discussion regarding the potential of magnesium in acid ing? Hidnert's work 2e on the coefficient of expansion of
and alkaline solutions being largely determined by its chromium shows initial contraction on heating, and the
hydrogen overvoltage rather than by the metal to metal question refers to the possibility that this contraction
ion equilibrium. results in cracking.
If the magnesium to magnesium ion reaction is not CLOYD A. SNAVELYAND CHARLES I.. FAUST: Our inter-
polarized to as great an extent as the hydrogen to hydrogen pretation of the physical causes and significance of the
ion reaction then we would prefer to say that the potential contractile phenomena reported by Hidnert has been de-
is controlled by the hydrogen to hydrogen ion reaction. If tailed in an earlier paper%
on the other hand, the polarization of the magnesium to H. J. WIESNER28: What sort of variation in hardness in
magnesium ion reaction is appreciable relative to that of the chromium plated samples existed before the various
the hydrogen to hydrogen ion reaction, both reactions heat treatments?
would help determine the measured potential of the elec- CLOYD A. SNAVELY AND CHARLES L. FAUST: Careful
trode. Stated in another way, it is our belief that the checks were not made on the hardness of the plate speci-
potential of a single electrode in the solution is determined mens before annealing treatments. The hardness of other
by all possible reactions that could occur and those which plates made under identical conditions varied between
polarize to the greatest extent control the potential of the Knoop numbers of 900 and 1050 when measured on the
electrode. Furthermore, it is felt that the oxidation and cross-section surface.
reduction reactions cannot be considered as occurring J. J. DALE29: I do not agree with the contention of the
independently. It is believed that these two reactions are authors (p. 104) that the exceptional hardness of bright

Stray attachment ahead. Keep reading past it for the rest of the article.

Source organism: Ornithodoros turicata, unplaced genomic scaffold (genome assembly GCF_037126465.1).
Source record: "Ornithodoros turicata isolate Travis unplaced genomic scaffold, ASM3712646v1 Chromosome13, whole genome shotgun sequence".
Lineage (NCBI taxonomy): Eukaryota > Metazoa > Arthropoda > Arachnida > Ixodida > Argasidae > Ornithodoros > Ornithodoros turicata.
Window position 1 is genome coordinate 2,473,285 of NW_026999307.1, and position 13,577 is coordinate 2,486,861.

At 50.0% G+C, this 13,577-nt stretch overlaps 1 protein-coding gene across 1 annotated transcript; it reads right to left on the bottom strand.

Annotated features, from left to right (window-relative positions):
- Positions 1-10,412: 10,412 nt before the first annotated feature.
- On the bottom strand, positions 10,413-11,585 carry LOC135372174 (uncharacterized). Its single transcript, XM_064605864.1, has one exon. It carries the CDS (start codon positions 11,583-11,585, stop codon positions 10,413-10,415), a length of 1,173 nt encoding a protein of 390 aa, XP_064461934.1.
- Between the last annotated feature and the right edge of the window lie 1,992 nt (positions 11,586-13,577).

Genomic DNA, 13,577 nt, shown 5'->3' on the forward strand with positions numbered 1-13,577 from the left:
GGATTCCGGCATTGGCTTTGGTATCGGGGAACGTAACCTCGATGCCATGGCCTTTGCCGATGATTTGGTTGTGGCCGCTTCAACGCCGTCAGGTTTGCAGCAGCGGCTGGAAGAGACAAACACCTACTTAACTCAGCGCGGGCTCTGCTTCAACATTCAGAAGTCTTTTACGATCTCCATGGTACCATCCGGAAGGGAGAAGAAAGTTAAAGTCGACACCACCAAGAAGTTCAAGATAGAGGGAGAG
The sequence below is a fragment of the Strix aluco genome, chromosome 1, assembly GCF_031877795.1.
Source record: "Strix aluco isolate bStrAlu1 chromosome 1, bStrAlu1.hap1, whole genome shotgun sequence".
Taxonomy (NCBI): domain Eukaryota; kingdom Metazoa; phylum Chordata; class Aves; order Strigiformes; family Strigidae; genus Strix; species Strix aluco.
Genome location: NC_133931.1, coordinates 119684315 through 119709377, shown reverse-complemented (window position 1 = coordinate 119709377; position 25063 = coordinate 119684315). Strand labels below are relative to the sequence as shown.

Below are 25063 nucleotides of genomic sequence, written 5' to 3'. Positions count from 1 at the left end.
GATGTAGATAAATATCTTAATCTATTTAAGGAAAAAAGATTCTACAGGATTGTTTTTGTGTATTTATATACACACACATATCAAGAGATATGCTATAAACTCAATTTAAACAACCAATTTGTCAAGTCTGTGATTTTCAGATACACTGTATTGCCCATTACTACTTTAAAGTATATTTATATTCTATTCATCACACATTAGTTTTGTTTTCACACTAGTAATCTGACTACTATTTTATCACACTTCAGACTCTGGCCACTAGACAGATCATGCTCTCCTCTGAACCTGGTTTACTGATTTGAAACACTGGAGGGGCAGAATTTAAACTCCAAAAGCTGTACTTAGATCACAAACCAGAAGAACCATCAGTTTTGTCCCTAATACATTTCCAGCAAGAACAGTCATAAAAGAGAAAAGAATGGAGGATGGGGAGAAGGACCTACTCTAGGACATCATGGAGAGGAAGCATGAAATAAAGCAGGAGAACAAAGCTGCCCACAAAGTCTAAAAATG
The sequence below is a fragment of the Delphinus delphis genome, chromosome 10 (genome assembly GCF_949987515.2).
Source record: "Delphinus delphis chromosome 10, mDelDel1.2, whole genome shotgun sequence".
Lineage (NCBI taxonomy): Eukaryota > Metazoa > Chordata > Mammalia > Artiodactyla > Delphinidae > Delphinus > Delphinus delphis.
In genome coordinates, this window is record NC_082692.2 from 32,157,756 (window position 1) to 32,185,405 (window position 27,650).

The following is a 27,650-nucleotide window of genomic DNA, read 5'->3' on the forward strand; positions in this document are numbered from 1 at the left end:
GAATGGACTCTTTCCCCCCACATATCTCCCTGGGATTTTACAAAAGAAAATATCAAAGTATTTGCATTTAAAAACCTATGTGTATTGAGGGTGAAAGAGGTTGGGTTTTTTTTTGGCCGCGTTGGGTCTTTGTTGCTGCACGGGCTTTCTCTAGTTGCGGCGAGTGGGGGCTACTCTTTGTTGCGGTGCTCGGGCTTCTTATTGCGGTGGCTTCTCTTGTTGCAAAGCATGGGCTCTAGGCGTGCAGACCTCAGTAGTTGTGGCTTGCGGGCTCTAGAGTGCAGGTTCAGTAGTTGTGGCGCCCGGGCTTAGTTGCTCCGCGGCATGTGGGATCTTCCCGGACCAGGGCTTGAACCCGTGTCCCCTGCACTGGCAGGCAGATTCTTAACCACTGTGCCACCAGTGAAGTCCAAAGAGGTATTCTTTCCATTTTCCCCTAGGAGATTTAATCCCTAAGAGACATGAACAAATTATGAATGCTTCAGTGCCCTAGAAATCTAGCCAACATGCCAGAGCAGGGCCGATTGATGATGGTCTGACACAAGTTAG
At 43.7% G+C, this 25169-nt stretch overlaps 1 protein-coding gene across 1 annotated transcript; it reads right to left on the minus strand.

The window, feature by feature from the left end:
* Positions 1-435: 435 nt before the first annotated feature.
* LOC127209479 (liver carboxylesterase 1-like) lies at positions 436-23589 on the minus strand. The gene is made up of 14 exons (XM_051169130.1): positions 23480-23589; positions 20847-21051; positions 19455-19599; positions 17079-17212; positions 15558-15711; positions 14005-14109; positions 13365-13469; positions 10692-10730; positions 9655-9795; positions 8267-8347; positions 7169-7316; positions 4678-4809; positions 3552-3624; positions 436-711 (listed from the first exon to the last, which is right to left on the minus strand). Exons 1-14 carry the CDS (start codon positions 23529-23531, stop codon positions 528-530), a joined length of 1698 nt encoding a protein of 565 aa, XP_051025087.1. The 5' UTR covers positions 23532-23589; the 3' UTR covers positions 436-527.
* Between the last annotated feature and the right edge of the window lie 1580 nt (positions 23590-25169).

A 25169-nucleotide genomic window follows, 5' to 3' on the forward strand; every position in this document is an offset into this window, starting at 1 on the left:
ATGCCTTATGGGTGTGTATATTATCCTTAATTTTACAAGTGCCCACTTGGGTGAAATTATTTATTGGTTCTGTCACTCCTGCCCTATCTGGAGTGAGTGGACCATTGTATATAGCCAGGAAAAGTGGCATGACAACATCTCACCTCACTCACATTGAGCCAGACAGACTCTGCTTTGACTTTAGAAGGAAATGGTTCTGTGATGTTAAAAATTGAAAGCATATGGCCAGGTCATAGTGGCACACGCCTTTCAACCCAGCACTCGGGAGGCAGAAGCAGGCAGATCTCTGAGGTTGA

interdependent. chromium electrodeposits is more reasonably explained
on the basis of fine grain size and internal stress than it is
S T U D I E S ON T H E S T R U C T U R E OF H A R D by the dispersed oxide theory. Actually, al! of these mech-
CHROMIUM PLATE anisms should be considered as complimentary, rather
Cloyd A. Snavely and Charles L. Faust (pp. 99-108) than conflicting, each one contributing its part. The follow-
ing evidence, apparently not considered by the authors,
P. H. BRACE2a:From the authors' remarks I have gained leads me to believe that finely dispersed oxide or hydroxide
the impression that when deposition commences relatively particles confer the greater part of its hardness upon elec-
large elongated crystals grow outward from the surface of
trolytic chromium.
the basis metal. Now, with reference to the striations 1. There is much more oxygen present in deposits than
shown by the photomicrographs, I suggest the possibility that which occurs as oxide in the visible inclusions. Brenner,
that during electrolysis there is an accumulation within et al. 3o, obtained oxygen contents of the order of 0.5 per
the interstices between the initial crystals of secondary
products of electrolysis and that in time these products ~4Ontario Research Foundation, Toronto Canada.
reach concentrations sufficient to cause them to act as do 25 Chromium Corporation of America, Waterbury,
addition agents and give rise to a finely crystalline de- Connecticut.
26 Phys. Rev., 3% 186 (1932).
s0 Trans. Electrochem. Soc., 54, 163 (1928). 27 Trans. Electrochem. Soc., 92, 537 (1947).
21 Trans. Faraday Soe., 26, 525 (1930). ~8Bendix Products Division, South Bend, Indiana.
22 j . Chem. Soc., 1949, 483. 29Defense Research Laboratories, Maribyrnong, Vic-
~3Research Laboratories, Westinghouse Electric Cor- toria, Australia.
poration, East Pittsburgh, Pennsylvania. ~oj . Research Nat. Bur. Standards, 40, 31 (1948).